Flight MH370 Pilot Reportedly Named Prime Suspect in Plane's Disappearance

Authorities have identified Malaysia Airlines Flight 370's pilot as the prime suspect in the plane's disappearance over 15 weeks ago. Although the Malaysian government has yet to announce the development, it notified foreign governments and crash investigators of its suspicions on Saturday. Still, they are careful to note that Captain Zaharie Shah is only a suspect if human intervention was involved in the disappearance – it's still possible that the plane fell out of the sky because of mechanical failure or even terrorism.

It's been three months since the plane disappeared and the investigation began, with seemingly no major developments since the first day. Detectives have reportedly spent that time profiling all 239 people aboard the missing plane and doing 170 interviews in connection with the passengers. Only one person stood out: Captain Shah, who alone among those onboard had made absolutely no plans or commitments, either for work or socially, after the day of the flight. Although Shah was a longtime employee of the airline – he joined in 1981 and had over 18,000 hours of flight time – the investigation uncovered rumors of trouble in his marriage and home life. His family has denied those allegations.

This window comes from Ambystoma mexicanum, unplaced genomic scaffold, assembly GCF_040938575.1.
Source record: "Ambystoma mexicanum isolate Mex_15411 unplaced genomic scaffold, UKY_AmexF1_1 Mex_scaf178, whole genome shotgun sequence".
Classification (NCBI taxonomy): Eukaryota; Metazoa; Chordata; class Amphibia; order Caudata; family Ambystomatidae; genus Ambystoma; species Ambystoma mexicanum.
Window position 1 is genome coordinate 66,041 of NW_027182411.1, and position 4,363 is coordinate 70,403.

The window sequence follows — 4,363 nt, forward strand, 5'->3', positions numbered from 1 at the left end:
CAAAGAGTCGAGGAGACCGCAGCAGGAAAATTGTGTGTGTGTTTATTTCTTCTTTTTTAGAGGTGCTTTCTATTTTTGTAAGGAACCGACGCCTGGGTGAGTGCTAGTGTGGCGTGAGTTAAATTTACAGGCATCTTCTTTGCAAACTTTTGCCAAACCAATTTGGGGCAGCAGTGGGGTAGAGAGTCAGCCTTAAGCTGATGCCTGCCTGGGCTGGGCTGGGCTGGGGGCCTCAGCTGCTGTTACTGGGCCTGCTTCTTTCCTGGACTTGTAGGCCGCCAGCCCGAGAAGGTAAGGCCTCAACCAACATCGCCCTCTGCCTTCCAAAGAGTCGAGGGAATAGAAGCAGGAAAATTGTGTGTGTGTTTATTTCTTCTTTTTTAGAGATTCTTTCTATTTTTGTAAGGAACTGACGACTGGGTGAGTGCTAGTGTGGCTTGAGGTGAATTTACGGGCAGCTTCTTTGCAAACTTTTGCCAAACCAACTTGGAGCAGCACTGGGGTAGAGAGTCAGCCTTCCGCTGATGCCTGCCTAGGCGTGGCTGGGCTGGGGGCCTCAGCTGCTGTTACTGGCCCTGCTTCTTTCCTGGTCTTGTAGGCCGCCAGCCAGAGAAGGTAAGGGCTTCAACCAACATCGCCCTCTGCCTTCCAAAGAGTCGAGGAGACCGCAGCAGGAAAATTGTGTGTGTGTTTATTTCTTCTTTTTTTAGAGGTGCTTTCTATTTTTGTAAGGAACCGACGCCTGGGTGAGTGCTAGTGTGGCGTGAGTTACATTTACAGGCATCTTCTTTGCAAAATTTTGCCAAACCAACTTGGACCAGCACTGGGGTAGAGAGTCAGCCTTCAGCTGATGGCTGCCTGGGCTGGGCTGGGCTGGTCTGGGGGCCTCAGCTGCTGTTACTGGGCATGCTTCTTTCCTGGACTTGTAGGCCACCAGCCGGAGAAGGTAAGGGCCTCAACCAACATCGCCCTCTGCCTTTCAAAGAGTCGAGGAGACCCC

There's another piece of evidence: Shah's home flight simulator. Although all simulated flight data had been deleted, computer scientists were able to recover the files and found something surprising. The flight path Shah had apparently been practicing led to a short runway a small island, as yet unnamed, in the Indian Ocean. The actual path of the missing plane seems to correlate with the practice pattern, at least superficially. Soon after takeoff, it sharply diverted from the planned path in the direction of the southern Indian Ocean, where it is assumed to have run out of fuel and crashed.

Even with the apparent evidence, Malaysian police aren't confirming anything, and they're being careful to note that the case is far from solved. "The police investigation is still ongoing," said a spokesperson to the Sunday Times. "To date no conclusions can be made as to the contributor to the incident and it would be sub judice to say so. Nevertheless, the police are still looking into all possible angles."

Let the conspiracy theories begin.